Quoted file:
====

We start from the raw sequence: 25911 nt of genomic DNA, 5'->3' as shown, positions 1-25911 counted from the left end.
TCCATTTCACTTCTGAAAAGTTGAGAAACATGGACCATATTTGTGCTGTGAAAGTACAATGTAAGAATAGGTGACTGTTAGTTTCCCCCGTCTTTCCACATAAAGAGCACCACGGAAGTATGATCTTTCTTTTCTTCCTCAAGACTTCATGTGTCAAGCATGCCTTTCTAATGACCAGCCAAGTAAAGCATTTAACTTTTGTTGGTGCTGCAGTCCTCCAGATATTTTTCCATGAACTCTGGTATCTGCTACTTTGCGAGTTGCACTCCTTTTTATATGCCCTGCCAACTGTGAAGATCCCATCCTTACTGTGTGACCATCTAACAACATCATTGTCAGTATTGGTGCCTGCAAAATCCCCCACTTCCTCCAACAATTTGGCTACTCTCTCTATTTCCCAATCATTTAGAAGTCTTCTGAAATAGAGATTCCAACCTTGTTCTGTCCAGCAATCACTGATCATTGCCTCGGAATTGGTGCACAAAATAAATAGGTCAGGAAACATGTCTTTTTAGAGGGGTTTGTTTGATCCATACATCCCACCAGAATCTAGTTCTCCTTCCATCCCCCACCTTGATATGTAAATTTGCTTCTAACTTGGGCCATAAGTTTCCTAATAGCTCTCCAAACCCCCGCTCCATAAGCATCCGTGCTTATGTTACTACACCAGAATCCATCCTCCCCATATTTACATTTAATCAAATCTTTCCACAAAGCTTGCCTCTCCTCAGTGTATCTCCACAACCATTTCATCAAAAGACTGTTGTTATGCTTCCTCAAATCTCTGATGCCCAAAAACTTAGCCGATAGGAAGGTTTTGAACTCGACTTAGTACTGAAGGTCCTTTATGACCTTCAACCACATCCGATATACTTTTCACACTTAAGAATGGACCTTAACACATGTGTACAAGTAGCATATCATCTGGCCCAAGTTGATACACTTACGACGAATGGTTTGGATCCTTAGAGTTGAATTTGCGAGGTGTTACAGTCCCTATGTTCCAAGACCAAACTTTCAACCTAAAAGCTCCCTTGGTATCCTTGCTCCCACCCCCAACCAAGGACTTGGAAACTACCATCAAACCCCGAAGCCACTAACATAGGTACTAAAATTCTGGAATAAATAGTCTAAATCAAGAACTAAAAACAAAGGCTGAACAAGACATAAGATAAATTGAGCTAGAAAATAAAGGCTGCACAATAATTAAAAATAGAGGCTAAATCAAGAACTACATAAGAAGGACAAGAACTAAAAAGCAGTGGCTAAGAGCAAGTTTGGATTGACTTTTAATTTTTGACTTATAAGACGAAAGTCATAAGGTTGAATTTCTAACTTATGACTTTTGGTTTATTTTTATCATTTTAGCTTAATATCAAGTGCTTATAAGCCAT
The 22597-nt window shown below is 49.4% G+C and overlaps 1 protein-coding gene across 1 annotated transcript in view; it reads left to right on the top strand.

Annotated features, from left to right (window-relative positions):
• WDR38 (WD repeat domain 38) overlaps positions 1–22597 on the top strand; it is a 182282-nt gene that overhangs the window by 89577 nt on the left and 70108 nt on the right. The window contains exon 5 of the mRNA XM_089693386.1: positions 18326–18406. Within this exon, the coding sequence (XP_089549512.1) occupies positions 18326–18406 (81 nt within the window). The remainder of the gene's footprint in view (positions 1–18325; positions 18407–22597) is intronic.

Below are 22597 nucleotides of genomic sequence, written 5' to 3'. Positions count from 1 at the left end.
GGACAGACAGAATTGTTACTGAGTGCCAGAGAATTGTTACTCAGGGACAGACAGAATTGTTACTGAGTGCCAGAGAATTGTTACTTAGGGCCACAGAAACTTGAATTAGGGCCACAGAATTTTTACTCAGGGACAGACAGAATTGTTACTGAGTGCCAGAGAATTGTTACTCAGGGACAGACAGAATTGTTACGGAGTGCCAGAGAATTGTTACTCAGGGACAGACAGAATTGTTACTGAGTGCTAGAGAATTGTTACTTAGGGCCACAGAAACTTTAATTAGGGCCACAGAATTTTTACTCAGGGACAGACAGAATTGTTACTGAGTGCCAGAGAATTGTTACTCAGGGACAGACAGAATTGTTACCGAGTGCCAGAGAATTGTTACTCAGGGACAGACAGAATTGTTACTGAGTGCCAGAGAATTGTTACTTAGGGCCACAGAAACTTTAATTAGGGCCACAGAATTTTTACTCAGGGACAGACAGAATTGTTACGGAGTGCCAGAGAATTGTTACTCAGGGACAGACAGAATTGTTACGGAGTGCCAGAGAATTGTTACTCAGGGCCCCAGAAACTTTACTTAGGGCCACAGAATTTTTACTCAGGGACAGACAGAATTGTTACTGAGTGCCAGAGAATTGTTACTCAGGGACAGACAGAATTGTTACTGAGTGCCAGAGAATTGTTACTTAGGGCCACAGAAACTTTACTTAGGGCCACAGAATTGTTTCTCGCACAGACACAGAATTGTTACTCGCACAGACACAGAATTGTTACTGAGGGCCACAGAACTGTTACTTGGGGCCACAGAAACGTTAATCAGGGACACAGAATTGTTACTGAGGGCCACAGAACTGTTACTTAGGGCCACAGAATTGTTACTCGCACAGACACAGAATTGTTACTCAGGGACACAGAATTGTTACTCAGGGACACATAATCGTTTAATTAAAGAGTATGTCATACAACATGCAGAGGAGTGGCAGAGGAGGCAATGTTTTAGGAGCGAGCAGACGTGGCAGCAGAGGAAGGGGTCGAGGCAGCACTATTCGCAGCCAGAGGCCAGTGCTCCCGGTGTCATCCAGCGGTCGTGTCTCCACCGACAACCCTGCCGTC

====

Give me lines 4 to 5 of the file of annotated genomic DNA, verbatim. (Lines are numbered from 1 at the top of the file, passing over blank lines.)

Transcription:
Annotated features, from left to right (window-relative positions):
• WDR38 (WD repeat domain 38) overlaps positions 1–22597 on the top strand; it is a 182282-nt gene that overhangs the window by 89577 nt on the left and 70108 nt on the right. The window contains exon 5 of the mRNA XM_089693386.1: positions 18326–18406. Within this exon, the coding sequence (XP_089549512.1) occupies positions 18326–18406 (81 nt within the window). The remainder of the gene's footprint in view (positions 1–18325; positions 18407–22597) is intronic.